David Davis concedes Brexit timetable to EU on first day
First day of Brexit talks sees the UK agree to the timetable set out by the EU
David Davis - Parliament TV
David Davis has caved in to the EU's Brexit timetable on the first day of negotiations on the UK leaving the bloc of countries.
The concession from the UK Brexit Secretary came despite him predicting last month that the issue would be "the row of the summer".
Davis had insisted that talks on Britain's future trading relationship with the EU should be held in parallel with negotiations on the divorce bill, Northern Ireland and the rights of EU and British citizens, a position backed by the Prime Minister Theresa May.
- UK begins negotiations over leaving the EU
- Mike Russell: general election result was a rejection of hard Brexit
In her letter triggering Article 50 in March, May said: “We believe it is necessary to agree the terms of our future partnership alongside those of our withdrawal from the EU.”
But at a press conference at the end of the first day of talks in Brussels, EU chief negotiator Michel Barnier said he and Mr Davis had agreed that "sufficient progress" should be made on the other issues before they would eventually move onto the trade talks.
Davis told ITV’s Peston on Sunday last month: "How on earth do you resolve the issue of the border with Northern Ireland and the Republic of Ireland unless you know what our general borders policy is, what the customs agreement is, what our trade agreement is?
"It’s wholly illogical. and we happen to think the wrong interpretation of the treaty, so that'll be the row of the summer."
When asked what concessions the EU has made to Britain so far in the talks, Mr Barnier said he was not in that “frame of mind”.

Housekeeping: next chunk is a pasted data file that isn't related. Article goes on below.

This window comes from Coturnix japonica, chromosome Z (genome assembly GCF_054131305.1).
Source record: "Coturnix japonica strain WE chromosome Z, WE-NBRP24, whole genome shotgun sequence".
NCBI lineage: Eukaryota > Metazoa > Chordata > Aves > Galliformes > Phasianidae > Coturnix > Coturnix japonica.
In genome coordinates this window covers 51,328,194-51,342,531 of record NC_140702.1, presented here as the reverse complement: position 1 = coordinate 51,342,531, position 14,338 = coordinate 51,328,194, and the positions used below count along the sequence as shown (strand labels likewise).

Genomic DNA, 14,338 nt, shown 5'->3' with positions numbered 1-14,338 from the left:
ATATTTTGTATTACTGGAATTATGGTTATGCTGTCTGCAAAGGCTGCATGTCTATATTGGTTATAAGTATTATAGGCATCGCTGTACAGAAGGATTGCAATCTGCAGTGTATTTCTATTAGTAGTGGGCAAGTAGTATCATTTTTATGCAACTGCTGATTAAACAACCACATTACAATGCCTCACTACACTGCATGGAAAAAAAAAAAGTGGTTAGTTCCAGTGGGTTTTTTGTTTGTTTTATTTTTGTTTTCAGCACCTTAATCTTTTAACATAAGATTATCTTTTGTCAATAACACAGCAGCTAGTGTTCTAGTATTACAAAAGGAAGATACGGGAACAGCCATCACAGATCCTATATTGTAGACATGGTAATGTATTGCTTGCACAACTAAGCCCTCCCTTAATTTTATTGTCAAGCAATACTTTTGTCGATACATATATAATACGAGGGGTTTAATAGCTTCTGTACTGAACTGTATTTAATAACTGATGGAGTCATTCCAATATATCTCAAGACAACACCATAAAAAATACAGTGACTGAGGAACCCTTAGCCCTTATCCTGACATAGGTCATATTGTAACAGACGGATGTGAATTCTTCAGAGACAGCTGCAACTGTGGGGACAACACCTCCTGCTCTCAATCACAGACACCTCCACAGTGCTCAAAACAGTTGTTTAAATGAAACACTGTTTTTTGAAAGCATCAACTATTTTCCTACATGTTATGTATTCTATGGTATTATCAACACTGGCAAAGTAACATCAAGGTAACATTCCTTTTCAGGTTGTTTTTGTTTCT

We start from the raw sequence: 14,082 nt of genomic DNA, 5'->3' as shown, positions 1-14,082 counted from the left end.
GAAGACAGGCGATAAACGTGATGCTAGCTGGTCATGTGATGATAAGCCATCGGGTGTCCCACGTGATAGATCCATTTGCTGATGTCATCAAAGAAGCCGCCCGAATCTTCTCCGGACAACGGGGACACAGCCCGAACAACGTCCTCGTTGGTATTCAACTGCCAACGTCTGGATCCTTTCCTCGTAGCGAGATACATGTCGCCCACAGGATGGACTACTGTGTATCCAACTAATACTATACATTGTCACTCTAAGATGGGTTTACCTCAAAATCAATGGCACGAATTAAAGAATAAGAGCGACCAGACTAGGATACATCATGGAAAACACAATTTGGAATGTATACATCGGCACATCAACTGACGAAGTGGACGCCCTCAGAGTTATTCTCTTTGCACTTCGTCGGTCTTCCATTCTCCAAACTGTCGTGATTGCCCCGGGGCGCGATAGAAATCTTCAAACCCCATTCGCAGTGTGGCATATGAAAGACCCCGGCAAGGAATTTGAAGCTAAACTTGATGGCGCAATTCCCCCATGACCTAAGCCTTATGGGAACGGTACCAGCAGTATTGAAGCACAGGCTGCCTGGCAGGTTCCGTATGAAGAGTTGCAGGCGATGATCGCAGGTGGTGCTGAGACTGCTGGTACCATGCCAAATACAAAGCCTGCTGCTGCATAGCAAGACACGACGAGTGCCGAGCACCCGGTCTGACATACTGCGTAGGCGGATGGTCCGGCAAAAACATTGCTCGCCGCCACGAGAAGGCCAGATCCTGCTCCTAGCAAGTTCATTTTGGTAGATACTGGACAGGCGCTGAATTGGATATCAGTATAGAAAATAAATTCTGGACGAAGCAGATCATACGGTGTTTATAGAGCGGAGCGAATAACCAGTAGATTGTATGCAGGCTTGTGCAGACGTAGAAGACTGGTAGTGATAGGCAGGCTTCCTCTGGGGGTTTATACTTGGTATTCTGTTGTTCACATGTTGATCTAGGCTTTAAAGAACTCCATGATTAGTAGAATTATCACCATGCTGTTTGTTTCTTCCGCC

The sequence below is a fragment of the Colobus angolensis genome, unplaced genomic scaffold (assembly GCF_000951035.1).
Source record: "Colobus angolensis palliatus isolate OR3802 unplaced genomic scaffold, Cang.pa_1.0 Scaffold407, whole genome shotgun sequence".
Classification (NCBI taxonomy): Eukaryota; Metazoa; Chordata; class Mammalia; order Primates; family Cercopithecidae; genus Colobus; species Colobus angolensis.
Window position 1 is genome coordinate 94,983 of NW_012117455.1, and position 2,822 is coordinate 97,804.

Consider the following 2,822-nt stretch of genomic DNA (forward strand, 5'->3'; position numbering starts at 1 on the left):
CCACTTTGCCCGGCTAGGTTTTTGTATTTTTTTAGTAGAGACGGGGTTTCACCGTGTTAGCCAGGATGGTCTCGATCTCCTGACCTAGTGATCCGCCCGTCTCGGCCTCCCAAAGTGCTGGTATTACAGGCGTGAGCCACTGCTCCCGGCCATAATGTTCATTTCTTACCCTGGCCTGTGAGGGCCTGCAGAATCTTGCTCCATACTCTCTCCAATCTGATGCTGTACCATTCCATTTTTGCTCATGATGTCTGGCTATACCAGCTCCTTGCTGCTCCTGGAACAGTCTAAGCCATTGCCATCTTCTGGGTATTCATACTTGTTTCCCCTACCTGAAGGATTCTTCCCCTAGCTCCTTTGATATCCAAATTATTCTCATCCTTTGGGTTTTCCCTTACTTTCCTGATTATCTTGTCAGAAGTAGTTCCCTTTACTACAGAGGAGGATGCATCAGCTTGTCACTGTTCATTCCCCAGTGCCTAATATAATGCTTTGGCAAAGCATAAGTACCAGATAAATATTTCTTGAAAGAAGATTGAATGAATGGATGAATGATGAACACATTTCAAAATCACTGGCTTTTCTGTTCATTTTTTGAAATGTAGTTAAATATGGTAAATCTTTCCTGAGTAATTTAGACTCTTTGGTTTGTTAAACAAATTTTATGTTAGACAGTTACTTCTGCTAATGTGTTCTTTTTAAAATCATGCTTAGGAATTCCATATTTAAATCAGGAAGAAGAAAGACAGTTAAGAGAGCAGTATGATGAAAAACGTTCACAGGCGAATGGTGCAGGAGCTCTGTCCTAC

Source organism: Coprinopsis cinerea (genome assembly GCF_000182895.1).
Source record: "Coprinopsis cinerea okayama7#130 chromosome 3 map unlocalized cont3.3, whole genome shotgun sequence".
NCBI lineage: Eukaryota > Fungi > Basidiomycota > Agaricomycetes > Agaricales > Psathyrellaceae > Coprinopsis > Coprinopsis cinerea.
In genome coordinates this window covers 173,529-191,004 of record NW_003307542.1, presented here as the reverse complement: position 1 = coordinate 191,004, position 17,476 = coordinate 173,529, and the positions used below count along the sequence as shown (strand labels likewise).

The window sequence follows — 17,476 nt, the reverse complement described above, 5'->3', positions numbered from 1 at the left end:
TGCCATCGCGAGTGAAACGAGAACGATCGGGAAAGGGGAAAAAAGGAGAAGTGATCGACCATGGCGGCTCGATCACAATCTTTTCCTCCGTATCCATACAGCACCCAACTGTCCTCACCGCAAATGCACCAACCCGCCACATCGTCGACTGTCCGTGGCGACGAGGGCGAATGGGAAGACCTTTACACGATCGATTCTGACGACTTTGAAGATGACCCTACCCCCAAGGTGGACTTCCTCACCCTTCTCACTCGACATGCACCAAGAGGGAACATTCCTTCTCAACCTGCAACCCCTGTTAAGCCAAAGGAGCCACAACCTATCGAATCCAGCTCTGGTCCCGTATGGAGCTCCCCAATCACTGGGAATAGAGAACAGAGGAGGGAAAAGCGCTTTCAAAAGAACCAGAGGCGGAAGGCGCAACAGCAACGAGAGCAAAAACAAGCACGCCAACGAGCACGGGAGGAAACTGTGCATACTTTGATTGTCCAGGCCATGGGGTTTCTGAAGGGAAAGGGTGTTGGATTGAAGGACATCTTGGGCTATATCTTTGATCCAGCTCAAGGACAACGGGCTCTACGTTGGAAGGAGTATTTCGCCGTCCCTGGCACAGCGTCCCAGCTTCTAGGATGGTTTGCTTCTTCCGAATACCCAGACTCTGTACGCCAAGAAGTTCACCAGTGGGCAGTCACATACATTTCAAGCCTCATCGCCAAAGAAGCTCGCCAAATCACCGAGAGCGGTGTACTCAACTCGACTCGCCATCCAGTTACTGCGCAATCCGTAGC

“The United Kingdom has decided to leave the European Union, it is not the other way around," he said. "“So, we each have to assume our responsibility and the consequences of our decisions. And the consequences are substantial."
“We need to remain calm,” added the former French diplomat. “We are talking about orderly withdrawal first and that makes sense. It’s not something we are asking for in order to get concessions, it’s just a direct consequence of the UK decision."
Davis insisted the talks had gone well.
"I’ve been encouraged by the constructive approach that both sides have taken," he said. "We have laid a solid foundation for future discussions, with an ambitious but eminently achievable timetable.
"It was clear from the opening that both of us want to achieve the best possible outcome and the strongest possible partnership - one that works for the UK and for the EU."
But outgoing Lib Dem leader Tim Farron branded the change of timetable “humiliating” and called Mr Davis a “joker”.
He said: "One day in and he has capitulated. Despite the Government’s posturing, the EU was clear today it has not made a single concession to David Davis. He has been utterly humiliated.
"After Philip Hammond tried to rugby tackle his Conservative colleagues before they leap off the cliff edge on trade, David Davis has shrugged him off and dived into the abyss."
SNP Europe spokesman Stephen Gethins said the UK Government should drop the 'no deal is better than a bad deal' negotiating position.
“The EU has made it clear as day that a ‘fair deal is possible, and far better than no deal’, therefore Theresa May cannot continue the delusion of a no deal scenario and acknowledge the devastating impact no deal will have on the UK and Scotland’s economy, jobs and key industries," he said.
“It must also mean unilaterally guaranteeing the rights of EU nationals who have made the UK their home and who contribute so much, yet have been met with a wall of uncertainty and instability.
Davis will head to Spain today to meet officials.
The House of Commons leader warned Brussels they will force a no deal Brexit if they reject the proposals
Home Office arrested and removed 26 European nationals from Scotland for sleeping rough on the streets in a move now deemed unlawful
UK Government sources have confirmed that four amendments have been accepted to the Customs Bill
Lords to question Environment Minister Thérèse Coffey over the future of chemical regulation after the UK leaves the EU